Over the past few months, we've watched with interest at some of the seemingly deep-seated behaviors of our small offspring. Having raised many a baby animal, I know that it's sometimes crazy how much instinct and biology can influence behavior. But I hadn't ever thought of it applying so strongly to human babies. Some examples....
The Kid appears to be conducting scientific experiments regarding what effect his facial expressions have on others. He'll smile, then look to one of us to see what we do. Then he'll frown, and examine us again.
It makes me feel a bit like a human guinea pig, but it makes sense. Much in the way Moe used to spontaneously go through every behavior he'd ever learned--sit, down, meerkat--to see what would elicit a treat, the Kid is learning which expressions will draw a smile back, which will get him a bottle to eat, and so on.
Along the same lines, he appears to recognize things with faces more strongly than things without. He'll look at a board book or a colorful object, but his Best Friends are these folks.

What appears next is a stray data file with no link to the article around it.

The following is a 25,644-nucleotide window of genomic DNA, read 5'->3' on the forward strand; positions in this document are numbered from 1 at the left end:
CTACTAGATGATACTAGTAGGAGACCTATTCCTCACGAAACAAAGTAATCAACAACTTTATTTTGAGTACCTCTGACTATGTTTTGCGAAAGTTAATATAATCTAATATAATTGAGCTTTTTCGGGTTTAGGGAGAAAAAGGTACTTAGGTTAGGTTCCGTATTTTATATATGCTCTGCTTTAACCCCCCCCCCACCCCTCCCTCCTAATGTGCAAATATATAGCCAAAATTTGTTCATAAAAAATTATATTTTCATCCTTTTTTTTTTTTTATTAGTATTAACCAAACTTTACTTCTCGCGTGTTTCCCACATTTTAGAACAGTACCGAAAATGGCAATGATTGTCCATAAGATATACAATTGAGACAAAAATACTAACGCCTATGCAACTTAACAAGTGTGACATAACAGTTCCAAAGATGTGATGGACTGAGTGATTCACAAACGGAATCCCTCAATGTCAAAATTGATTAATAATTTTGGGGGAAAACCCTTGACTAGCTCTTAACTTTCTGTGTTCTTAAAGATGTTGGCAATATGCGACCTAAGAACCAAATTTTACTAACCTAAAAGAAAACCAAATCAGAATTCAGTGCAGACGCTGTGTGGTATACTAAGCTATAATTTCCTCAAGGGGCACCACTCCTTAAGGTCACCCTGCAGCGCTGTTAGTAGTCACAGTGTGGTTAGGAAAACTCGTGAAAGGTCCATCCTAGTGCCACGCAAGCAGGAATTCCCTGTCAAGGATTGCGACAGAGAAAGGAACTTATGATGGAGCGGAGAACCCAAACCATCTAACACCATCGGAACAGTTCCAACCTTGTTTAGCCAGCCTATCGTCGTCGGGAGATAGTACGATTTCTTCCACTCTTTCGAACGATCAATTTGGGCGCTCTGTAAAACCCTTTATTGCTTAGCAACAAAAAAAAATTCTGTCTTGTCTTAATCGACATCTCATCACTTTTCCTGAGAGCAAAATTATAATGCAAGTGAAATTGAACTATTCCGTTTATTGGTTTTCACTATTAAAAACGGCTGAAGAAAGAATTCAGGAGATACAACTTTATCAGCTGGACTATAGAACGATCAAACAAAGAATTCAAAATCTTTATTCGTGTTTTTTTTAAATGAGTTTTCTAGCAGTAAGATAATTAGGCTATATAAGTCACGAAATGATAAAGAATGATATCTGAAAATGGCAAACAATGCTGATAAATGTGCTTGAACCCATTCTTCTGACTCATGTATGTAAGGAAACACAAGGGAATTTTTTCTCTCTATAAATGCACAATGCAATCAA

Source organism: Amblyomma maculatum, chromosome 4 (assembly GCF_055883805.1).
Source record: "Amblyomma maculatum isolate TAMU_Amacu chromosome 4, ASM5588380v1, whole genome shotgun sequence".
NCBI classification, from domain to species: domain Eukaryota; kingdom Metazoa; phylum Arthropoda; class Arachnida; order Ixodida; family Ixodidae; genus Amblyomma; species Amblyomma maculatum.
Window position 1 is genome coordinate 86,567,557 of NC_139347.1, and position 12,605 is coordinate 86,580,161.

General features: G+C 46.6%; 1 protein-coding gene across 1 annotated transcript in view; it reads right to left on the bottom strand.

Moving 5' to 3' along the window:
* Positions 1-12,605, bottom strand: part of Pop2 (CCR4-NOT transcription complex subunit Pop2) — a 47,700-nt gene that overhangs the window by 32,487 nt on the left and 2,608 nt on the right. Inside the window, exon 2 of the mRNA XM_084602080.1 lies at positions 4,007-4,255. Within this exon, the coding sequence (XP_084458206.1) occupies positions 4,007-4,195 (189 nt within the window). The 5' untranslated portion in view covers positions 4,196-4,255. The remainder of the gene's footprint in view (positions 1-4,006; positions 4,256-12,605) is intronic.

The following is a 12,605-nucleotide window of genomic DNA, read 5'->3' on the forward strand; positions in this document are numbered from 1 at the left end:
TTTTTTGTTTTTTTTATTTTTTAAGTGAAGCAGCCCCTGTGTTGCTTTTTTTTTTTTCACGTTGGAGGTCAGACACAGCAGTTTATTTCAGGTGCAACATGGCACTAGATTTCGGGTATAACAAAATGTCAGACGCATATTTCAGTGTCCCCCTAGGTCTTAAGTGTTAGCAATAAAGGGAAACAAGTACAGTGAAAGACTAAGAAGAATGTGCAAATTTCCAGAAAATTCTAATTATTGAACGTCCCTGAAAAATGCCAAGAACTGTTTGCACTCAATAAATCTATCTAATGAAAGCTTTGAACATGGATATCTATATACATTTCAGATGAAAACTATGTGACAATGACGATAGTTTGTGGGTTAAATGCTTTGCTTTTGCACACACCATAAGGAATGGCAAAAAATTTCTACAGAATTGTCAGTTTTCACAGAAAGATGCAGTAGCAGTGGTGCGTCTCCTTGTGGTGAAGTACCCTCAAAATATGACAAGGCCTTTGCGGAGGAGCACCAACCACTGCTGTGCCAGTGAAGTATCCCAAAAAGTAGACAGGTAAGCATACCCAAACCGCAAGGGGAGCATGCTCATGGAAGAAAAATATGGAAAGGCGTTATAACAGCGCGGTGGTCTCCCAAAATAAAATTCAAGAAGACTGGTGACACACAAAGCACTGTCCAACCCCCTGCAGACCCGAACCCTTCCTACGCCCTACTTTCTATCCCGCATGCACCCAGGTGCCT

That's what we call them, as in, "OK Kiddo, let's go see your Best Friends." They hang above his changing table, and the way he giggles and coos at them it looks like flirting. Using our powers of elimination--while it could be something else entirely, of course--it appears that the attraction is the faces.
It makes perfect sense if you think it out. We have faces. We bring him food and love. Good things come from the things with faces.
We've also noticed that, when he's moving--in the stroller or car sear or sling--he sleeps. But if you stop moving, he wakes up. Our theory is that this is also tied-in to somewhere way back in our human evolution. After all, a mother in a nomad tribe would want her baby to sleep when on the move, and to eat when stopped, yes?
Or we could be reading too much into this. Maybe it's all just gas? Or relief at getting his diaper changed? Or the fact that riding in the car puts me to sleep too?